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Professor Tanvi Patel embraces a global approach to her writing class
Tanvi Patel, Ph.D.
Tell us a little bit about your life story.
“I was born in Mumbai. I lived there in my grandfather’s house with my parents until I was four. In Mumbai, it’s very communal, so you live with all of your family on your dad’s side. Then my dad got a job in Los Angeles so we moved to L.A. and I grew up there. I went to undergrad at UCLA for a Bachelor’s in Economics and a Bachelor’s in English Literature. I was writing a lot of poetry at the time so I submitted poems to a graduate program. They select five people a year and I got in, so I went to San Diego State for an MFA in Poetry. After, I got my Ph.D. and another Master’s Degree at the University of Washington in Seattle. I was in school for a long time, but I think that’s a really great way to spend your twenties. I graduated and went to work at UC Merced for three years and now I’m at California Lutheran University.”
What started your interest in writing?
“I think poetry was kind of natural. I just started writing stuff down. I hadn’t taken a poetry class, but I was feeling things and trying to figure out life as an undergrad, so I recorded a bunch of stuff. No one ever read it, but when I submitted it to the grad program and they admitted me, I thought maybe there’s something to it. I kind of just picked on that strand and pulled it. I really enjoyed thinking about words, reading, and discussing what I was reading with other people. I think of my own classes as a big book club. I am the teacher but I want to learn from them. They come with a different perspective, so we just chat. I learn just as much as they do. That kind of thing fuels me.”
What inspired you to do Semester at Sea a little over two years ago?
“I got an email from a University of Virginia professor who was a recruiter at the time and he asked me to apply, so I did. I got a call from the dean a couple days later and that was the end of it. I had heard of Semester at Sea as an undergraduate but it’s kind of this thing that came in and out of my head because I realized it was very expensive for my family and it would never happen. Then this opportunity presented itself and I jumped at it.”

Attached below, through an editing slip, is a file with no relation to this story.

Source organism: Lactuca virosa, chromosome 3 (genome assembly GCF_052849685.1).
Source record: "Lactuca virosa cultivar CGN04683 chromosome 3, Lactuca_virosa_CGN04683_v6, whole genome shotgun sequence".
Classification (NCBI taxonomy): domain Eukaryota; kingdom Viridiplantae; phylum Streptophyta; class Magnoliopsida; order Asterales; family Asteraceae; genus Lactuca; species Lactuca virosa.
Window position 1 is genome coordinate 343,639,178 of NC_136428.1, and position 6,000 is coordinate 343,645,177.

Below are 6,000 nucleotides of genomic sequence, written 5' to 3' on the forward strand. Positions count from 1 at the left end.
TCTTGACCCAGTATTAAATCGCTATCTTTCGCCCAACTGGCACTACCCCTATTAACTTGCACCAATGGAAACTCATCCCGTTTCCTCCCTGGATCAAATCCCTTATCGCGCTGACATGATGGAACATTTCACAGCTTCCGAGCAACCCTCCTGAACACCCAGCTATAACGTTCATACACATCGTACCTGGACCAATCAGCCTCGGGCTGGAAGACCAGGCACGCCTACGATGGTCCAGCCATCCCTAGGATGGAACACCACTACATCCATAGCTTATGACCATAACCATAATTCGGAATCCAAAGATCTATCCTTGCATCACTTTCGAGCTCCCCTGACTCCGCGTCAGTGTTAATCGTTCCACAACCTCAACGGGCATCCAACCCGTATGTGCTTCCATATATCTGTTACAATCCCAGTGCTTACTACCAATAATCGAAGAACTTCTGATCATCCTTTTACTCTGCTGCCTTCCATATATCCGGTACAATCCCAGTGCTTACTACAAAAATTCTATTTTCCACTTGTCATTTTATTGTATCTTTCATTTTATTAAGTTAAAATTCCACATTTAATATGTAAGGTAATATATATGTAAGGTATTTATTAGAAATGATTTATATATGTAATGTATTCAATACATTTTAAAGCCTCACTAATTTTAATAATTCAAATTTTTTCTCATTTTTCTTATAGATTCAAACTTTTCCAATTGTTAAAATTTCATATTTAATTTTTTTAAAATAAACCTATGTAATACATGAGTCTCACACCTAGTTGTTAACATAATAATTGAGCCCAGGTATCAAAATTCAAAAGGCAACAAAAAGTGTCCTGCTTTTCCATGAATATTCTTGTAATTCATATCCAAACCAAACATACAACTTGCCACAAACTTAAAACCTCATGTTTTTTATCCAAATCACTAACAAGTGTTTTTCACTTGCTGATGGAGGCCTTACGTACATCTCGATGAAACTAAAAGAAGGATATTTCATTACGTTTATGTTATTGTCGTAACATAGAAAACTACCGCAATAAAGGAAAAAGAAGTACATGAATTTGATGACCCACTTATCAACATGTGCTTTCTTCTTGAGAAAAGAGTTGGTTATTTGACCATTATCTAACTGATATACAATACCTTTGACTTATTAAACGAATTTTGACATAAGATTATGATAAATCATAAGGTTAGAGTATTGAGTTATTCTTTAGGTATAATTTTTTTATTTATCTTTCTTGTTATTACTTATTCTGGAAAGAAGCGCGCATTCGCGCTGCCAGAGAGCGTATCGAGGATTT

Why did you choose to sail on another voyage?
“I think the Fall ’14 voyage was really transformative. It widened the way that I look at the world. It was hard, but it pushed me to be my best. Like everyone says, the ship becomes your favorite port in a lot of ways. Some of my best friends came out of my Fall ’14 voyage and we have a shared language that I can’t have with anyone else. I’d like to have that kind of thing again and again.”
What do you have planned for your field class?
“For my class, International Crime and Fiction Literature, we are starting off with a novel on Hawaii, called Murder Casts a Shadow, and in Hawaii for our field class we are traveling to three different stops. The first is the Bishop Museum, which is where the crime in the novel actually happens. The second is a Hula and chant lesson and how that relates to the solving of the crime in the novel. Our third stop is Polly Point, an overlook on top of a mountain in Hawaii. The book opens at this location and describes this area in detail. I’m excited that we get to compare and contrast the history and culture of Hawaii at our different stops while also seeing locations mentioned in the book. I think that will be great for the students and for me.”
How is teaching onboard the MV World Odyssey different than at your home institution?
“I think we use a lot of the same critical thinking skills, but I think being on the ship makes my students a little more aware because they see as well as read. At home they are reading textbooks and looking at how to analyze them but on the ship they can visualize it because we are seeing what we’re reading. I think they’re more engaged and the visual interpretation helps them understand more about the author’s style and purpose when writing. They also have a little more respect for the differences between the texts. It definitely is more real.”
Where are you most excited to visit and why?
“Probably Myanmar. I think there’s a lot of stereotypes about it and a lot of political turmoil. It’s not necessarily a country that I would consider for a vacation, but it has such a rich culture and history. There’s a huge Hinduism undertone because it has such an influence from India, so I’d like to see that. Any time you go to a place that’s off the beaten path, you learn the most.”